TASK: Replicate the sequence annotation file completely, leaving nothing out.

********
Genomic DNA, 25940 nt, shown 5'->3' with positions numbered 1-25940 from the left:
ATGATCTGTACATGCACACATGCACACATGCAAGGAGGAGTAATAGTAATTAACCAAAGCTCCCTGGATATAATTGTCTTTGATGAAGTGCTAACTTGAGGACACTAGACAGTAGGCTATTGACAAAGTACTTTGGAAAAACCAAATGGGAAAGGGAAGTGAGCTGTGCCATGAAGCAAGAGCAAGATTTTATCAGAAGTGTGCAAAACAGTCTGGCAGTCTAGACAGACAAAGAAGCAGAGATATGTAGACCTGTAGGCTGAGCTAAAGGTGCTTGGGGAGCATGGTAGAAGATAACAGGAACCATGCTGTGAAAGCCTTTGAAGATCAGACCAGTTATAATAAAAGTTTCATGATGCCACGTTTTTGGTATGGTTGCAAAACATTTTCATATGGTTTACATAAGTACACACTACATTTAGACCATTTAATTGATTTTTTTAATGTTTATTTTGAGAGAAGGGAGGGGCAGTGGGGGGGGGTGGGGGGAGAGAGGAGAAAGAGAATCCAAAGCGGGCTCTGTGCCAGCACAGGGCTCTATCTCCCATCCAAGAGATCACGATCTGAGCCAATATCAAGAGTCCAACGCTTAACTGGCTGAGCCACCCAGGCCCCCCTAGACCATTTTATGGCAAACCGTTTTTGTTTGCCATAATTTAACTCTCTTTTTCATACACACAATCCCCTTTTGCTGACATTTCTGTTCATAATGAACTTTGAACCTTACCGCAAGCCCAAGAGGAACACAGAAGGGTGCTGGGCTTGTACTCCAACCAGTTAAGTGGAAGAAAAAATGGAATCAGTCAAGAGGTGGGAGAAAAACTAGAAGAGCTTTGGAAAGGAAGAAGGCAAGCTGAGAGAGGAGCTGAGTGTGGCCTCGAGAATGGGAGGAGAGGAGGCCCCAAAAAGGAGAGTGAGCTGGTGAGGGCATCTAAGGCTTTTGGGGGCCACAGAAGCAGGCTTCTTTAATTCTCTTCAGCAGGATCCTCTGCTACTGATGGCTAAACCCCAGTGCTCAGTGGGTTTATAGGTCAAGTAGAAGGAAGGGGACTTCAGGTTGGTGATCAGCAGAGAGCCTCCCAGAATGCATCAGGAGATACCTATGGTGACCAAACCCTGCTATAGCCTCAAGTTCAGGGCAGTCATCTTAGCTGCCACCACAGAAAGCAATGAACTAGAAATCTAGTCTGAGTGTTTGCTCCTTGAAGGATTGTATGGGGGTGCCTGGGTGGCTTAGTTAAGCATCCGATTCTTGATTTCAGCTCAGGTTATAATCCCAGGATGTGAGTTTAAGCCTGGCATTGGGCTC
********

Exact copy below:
Genomic DNA, 25940 nt, shown 5'->3' with positions numbered 1-25940 from the left:
ATGATCTGTACATGCACACATGCACACATGCAAGGAGGAGTAATAGTAATTAACCAAAGCTCCCTGGATATAATTGTCTTTGATGAAGTGCTAACTTGAGGACACTAGACAGTAGGCTATTGACAAAGTACTTTGGAAAAACCAAATGGGAAAGGGAAGTGAGCTGTGCCATGAAGCAAGAGCAAGATTTTATCAGAAGTGTGCAAAACAGTCTGGCAGTCTAGACAGACAAAGAAGCAGAGATATGTAGACCTGTAGGCTGAGCTAAAGGTGCTTGGGGAGCATGGTAGAAGATAACAGGAACCATGCTGTGAAAGCCTTTGAAGATCAGACCAGTTATAATAAAAGTTTCATGATGCCACGTTTTTGGTATGGTTGCAAAACATTTTCATATGGTTTACATAAGTACACACTACATTTAGACCATTTAATTGATTTTTTTAATGTTTATTTTGAGAGAAGGGAGGGGCAGTGGGGGGGGGTGGGGGGAGAGAGGAGAAAGAGAATCCAAAGCGGGCTCTGTGCCAGCACAGGGCTCTATCTCCCATCCAAGAGATCACGATCTGAGCCAATATCAAGAGTCCAACGCTTAACTGGCTGAGCCACCCAGGCCCCCCTAGACCATTTTATGGCAAACCGTTTTTGTTTGCCATAATTTAACTCTCTTTTTCATACACACAATCCCCTTTTGCTGACATTTCTGTTCATAATGAACTTTGAACCTTACCGCAAGCCCAAGAGGAACACAGAAGGGTGCTGGGCTTGTACTCCAACCAGTTAAGTGGAAGAAAAAATGGAATCAGTCAAGAGGTGGGAGAAAAACTAGAAGAGCTTTGGAAAGGAAGAAGGCAAGCTGAGAGAGGAGCTGAGTGTGGCCTCGAGAATGGGAGGAGAGGAGGCCCCAAAAAGGAGAGTGAGCTGGTGAGGGCATCTAAGGCTTTTGGGGGCCACAGAAGCAGGCTTCTTTAATTCTCTTCAGCAGGATCCTCTGCTACTGATGGCTAAACCCCAGTGCTCAGTGGGTTTATAGGTCAAGTAGAAGGAAGGGGACTTCAGGTTGGTGATCAGCAGAGAGCCTCCCAGAATGCATCAGGAGATACCTATGGTGACCAAACCCTGCTATAGCCTCAAGTTCAGGGCAGTCATCTTAGCTGCCACCACAGAAAGCAATGAACTAGAAATCTAGTCTGAGTGTTTGCTCCTTGAAGGATTGTATGGGGGTGCCTGGGTGGCTTAGTTAAGCATCCGATTCTTGATTTCAGCTCAGGTTATAATCCCAGGATGTGAGTTTAAGCCTGGCATTGGGCTC